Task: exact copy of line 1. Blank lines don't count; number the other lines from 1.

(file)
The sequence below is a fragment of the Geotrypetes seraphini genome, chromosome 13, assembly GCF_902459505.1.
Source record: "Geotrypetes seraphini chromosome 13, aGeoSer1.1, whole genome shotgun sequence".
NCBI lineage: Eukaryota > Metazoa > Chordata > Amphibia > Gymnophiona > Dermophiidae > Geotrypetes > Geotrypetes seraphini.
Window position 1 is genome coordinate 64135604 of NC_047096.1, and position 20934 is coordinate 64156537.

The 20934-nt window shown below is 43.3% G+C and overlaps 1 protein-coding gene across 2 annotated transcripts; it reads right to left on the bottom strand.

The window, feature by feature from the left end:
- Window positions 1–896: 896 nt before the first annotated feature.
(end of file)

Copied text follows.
The sequence below is a fragment of the Geotrypetes seraphini genome, chromosome 13, assembly GCF_902459505.1.